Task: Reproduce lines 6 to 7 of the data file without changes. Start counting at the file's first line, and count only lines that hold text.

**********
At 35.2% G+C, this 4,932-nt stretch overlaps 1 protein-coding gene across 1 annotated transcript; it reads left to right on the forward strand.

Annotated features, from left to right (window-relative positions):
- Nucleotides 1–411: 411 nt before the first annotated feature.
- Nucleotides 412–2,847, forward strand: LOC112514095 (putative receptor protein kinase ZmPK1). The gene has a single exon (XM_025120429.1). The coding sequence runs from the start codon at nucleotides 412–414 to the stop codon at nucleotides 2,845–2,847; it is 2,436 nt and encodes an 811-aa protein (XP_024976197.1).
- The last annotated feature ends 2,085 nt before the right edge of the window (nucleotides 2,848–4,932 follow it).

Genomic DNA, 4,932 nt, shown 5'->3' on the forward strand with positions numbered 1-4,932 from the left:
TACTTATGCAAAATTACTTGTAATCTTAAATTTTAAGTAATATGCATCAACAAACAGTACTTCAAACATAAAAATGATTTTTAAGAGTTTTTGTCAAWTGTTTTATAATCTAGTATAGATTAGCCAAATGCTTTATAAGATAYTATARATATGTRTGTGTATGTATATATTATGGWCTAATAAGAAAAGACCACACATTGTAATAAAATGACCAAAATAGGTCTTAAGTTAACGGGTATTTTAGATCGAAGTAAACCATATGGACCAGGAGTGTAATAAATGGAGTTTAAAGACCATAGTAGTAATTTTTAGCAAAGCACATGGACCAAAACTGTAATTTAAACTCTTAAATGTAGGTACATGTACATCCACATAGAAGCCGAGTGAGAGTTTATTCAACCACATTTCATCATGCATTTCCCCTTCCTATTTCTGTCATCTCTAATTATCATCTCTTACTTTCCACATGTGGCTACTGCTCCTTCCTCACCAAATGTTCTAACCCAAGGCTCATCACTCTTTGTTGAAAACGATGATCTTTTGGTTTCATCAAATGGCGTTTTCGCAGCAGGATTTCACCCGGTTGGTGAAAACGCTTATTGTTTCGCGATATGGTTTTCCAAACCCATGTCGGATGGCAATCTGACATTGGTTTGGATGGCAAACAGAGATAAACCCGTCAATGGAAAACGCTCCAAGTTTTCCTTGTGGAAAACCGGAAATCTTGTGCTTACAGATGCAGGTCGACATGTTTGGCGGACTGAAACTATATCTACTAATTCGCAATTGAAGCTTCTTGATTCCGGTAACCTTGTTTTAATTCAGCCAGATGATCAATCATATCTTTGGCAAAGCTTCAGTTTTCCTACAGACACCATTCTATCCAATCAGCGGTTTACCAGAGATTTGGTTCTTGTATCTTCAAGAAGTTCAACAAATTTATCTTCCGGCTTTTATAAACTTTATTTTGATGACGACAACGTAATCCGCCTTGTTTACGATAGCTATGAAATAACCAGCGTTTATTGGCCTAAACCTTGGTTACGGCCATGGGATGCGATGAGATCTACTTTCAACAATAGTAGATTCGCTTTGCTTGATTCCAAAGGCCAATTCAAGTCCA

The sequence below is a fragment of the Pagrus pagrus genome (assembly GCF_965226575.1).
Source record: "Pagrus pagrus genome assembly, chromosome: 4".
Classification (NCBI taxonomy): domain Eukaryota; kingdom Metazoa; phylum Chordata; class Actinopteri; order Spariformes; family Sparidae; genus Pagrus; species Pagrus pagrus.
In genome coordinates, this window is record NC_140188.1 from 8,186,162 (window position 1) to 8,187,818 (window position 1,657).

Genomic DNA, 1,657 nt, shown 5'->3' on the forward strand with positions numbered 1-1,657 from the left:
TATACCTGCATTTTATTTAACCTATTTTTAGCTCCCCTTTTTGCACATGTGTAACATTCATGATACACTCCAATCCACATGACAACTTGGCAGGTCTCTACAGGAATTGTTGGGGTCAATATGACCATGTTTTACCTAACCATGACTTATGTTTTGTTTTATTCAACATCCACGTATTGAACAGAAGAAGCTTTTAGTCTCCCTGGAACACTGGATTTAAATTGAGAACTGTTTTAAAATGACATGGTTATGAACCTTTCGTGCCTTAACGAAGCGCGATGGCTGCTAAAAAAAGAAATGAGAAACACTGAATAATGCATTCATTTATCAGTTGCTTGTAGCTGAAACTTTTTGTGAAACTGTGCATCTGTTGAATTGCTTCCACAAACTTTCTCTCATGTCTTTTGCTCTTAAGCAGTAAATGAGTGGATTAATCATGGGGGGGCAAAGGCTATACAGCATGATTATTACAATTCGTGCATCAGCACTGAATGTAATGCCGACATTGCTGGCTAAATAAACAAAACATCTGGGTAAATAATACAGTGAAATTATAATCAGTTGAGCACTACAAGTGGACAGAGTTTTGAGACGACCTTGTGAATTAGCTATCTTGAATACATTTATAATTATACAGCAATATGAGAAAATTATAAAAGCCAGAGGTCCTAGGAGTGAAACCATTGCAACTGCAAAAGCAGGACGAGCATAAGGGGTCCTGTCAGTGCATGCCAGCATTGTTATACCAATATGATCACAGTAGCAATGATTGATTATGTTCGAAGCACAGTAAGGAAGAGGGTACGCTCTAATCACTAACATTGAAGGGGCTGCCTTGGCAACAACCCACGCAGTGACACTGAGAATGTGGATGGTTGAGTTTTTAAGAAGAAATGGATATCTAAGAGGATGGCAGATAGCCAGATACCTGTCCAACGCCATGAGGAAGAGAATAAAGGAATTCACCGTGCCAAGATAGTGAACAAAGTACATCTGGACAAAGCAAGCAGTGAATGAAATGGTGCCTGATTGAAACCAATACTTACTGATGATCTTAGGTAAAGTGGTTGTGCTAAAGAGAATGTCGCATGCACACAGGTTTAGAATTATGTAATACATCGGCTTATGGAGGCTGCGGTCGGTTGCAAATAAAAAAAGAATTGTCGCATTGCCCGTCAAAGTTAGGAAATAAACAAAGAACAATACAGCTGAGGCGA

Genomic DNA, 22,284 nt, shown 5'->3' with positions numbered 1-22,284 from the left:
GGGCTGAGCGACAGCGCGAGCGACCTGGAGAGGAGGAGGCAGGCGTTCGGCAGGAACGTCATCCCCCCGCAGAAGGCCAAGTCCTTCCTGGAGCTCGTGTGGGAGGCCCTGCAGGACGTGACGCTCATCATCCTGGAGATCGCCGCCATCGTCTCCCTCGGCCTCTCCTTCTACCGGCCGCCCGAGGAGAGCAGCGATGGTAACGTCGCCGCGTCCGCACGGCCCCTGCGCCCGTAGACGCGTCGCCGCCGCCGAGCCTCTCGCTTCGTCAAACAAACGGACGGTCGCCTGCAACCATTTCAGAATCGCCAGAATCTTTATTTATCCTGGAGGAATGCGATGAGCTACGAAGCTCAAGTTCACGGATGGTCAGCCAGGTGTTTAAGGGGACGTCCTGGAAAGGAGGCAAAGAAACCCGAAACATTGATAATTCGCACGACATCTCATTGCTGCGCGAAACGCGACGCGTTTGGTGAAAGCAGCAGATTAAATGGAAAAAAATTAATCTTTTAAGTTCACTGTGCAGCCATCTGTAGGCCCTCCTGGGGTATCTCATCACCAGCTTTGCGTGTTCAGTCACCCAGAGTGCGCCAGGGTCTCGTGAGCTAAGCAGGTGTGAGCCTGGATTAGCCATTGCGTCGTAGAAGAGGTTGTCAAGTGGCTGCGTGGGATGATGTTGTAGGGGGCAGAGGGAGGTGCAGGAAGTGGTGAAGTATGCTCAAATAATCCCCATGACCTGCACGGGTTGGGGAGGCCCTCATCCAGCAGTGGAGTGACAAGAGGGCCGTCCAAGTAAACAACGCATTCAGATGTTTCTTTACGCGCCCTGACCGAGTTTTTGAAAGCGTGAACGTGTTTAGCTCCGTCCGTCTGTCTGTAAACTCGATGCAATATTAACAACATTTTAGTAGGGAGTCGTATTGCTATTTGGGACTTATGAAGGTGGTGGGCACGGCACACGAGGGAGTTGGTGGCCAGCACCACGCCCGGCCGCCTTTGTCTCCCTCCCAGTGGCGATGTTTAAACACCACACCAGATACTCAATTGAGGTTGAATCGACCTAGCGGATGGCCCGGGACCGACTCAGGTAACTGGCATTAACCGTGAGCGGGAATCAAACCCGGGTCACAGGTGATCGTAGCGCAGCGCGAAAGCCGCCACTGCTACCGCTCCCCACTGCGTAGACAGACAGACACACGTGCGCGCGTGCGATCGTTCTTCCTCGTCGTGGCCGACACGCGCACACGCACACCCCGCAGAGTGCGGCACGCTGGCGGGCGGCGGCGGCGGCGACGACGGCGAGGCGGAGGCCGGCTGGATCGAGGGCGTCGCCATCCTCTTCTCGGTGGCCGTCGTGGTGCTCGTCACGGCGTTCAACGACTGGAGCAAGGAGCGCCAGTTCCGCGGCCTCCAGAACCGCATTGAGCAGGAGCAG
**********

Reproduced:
Genomic DNA, 4,932 nt, shown 5'->3' on the forward strand with positions numbered 1-4,932 from the left:
TACTTATGCAAAATTACTTGTAATCTTAAATTTTAAGTAATATGCATCAACAAACAGTACTTCAAACATAAAAATGATTTTTAAGAGTTTTTGTCAAWTGTTTTATAATCTAGTATAGATTAGCCAAATGCTTTATAAGATAYTATARATATGTRTGTGTATGTATATATTATGGWCTAATAAGAAAAGACCACACATTGTAATAAAATGACCAAAATAGGTCTTAAGTTAACGGGTATTTTAGATCGAAGTAAACCATATGGACCAGGAGTGTAATAAATGGAGTTTAAAGACCATAGTAGTAATTTTTAGCAAAGCACATGGACCAAAACTGTAATTTAAACTCTTAAATGTAGGTACATGTACATCCACATAGAAGCCGAGTGAGAGTTTATTCAACCACATTTCATCATGCATTTCCCCTTCCTATTTCTGTCATCTCTAATTATCATCTCTTACTTTCCACATGTGGCTACTGCTCCTTCCTCACCAAATGTTCTAACCCAAGGCTCATCACTCTTTGTTGAAAACGATGATCTTTTGGTTTCATCAAATGGCGTTTTCGCAGCAGGATTTCACCCGGTTGGTGAAAACGCTTATTGTTTCGCGATATGGTTTTCCAAACCCATGTCGGATGGCAATCTGACATTGGTTTGGATGGCAAACAGAGATAAACCCGTCAATGGAAAACGCTCCAAGTTTTCCTTGTGGAAAACCGGAAATCTTGTGCTTACAGATGCAGGTCGACATGTTTGGCGGACTGAAACTATATCTACTAATTCGCAATTGAAGCTTCTTGATTCCGGTAACCTTGTTTTAATTCAGCCAGATGATCAATCATATCTTTGGCAAAGCTTCAGTTTTCCTACAGACACCATTCTATCCAATCAGCGGTTTACCAGAGATTTGGTTCTTGTATCTTCAAGAAGTTCAACAAATTTATCTTCCGGCTTTTATAAACTTTATTTTGATGACGACAACGTAATCCGCCTTGTTTACGATAGCTATGAAATAACCAGCGTTTATTGGCCTAAACCTTGGTTACGGCCATGGGATGCGATGAGATCTACTTTCAACAATAGTAGATTCGCTTTGCTTGATTCCAAAGGCCAATTCAAGTCCA